A conservative Iranian court opened a case against instant messaging services WhatsApp and Instagram while also summoning Facebook CEO Mark Zuckerberg over complaints of privacy violation, state news agency ISNA reported on Tuesday.

The case underscores the growing struggle between moderate Iranian president Hassan Rouhani’s drive to increase Internet freedoms and demands by the conservative judiciary for tighter controls.

The Iranian court in the southern province of Fars opened the cases against the social networks after citizens complained of breaches of privacy.

“According to the court’s ruling, the Zionist director of the company of Facebook, or his official attorney must appear in court to defend himself and pay for possible losses,” said Ruhollah Momen-Nasab, an Iranian internet official, according to state news agency ISNA, referring to Zuckerberg’s Jewish background.

Zuckerberg, whose company owns WhatsApp and Instagram, is unlikely to heed the summons.

Iran is still under international sanctions over its disputed nuclear activities and it is difficult for U.S. citizens to secure travel visas, even if they want to visit.

Internet use is high in Iran, partly because many young Iranians turn to it to bypass an official ban on Western cultural products, and Tehran occasionally filters popular websites such as Twitter and Facebook.

Rouhani, in remarks that challenge hardliners who have stepped up measures to censor the Web, said earlier this month that Iran should embrace the Internet rather than see it as a threat.

A Rouhani administration official said Iran would loosen Internet censorship by introducing “smart filtering”, which only keeps out sites the Islamic government considers immoral.

(Reporting by Michelle Moghtader; editing by Sami Aboudi and Alister Doyle)


So by violating the privacy of it's citizens by data and content mining, and filtering every single internet connection sent into and out of the country, the government of Iran has determined that FB and Whatsapp and Instagram are violating the privacy of Iranians.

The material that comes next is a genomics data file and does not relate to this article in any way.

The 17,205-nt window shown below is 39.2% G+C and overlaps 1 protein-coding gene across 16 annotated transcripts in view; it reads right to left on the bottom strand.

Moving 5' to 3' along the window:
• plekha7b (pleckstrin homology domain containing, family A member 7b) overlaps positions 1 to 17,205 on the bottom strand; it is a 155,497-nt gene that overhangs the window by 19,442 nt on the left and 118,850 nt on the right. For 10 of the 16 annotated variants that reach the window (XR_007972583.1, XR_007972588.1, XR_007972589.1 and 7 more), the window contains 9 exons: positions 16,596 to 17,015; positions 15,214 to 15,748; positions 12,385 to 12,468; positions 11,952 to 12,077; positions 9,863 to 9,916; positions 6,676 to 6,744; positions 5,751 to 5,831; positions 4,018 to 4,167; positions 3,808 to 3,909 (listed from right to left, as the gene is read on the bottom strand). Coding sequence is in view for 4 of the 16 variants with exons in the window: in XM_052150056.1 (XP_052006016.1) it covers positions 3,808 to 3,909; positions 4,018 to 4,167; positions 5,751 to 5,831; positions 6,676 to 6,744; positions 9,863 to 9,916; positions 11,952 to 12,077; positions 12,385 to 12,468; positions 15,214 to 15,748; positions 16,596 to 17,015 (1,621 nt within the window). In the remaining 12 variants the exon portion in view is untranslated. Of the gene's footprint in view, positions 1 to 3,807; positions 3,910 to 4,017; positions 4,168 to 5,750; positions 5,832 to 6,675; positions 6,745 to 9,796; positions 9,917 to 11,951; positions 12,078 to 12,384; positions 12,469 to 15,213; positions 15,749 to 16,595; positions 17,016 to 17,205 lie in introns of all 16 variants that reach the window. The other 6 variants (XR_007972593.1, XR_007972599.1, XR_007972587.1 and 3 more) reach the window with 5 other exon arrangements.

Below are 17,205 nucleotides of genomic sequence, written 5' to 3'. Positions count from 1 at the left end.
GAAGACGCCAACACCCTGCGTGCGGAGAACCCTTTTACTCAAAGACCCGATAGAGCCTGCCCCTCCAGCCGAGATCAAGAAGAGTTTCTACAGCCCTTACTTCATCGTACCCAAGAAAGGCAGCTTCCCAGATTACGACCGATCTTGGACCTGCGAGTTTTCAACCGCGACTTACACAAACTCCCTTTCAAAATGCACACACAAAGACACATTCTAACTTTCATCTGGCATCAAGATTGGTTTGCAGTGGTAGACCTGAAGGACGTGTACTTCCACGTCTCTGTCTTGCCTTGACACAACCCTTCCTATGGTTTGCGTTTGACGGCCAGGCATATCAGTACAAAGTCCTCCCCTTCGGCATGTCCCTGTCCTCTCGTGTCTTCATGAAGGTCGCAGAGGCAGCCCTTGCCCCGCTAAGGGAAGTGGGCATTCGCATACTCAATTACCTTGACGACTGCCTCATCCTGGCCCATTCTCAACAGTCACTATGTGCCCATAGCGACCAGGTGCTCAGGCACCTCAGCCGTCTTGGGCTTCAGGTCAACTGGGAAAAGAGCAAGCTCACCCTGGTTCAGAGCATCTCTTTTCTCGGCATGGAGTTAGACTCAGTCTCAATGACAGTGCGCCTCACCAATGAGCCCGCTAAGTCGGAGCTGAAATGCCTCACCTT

My opinion and I think the story by Reuters is paid for propaganda by the Iranian government based on the fact that this story was approved by the Iranian government for publication. My opinion is that Reuters may have secured these rights for exclusive news form Iran, by either an outright fee, or an arranged access agreement with the government of Iran that allows this kind of carefully sanitized story to be published without the other side of the report included.

The truth and other side of this story is that as much as Iran hates the West and Israel, it certainly loves them some spying software and is on par with what the NSA can do, in many cases even more, given that ALL internet and telecommunications gateways are controlled by the Iranian government.

Since Iran controls its version of Verizon, it can not only read whatever Tweet or text you send, but knows who you sent it to, and who they sent it to. The can also stop or delete any attached video, which should explain for CNN why NO citizen journalism can ever come out of Iran.

In addition, the recent "Happy" YouTube video in which the Iranian kids were arrested for attempting to pretend to be "happy" living in Iran, were not turned by a jealous friend or a neighbor who did not make the final cut, but were arrested from the post being intercepted by the Iranian government software, minutes after it was posted.

Of course this never made any news. And I am sure won't be part of any US-Iran negotiations. Because after all and at the end of the day who really cares about the Iranian people and their aspirations to be free. Especially when there is money to be made. Why should Siemens be the only one to sell Iran centrifuges?


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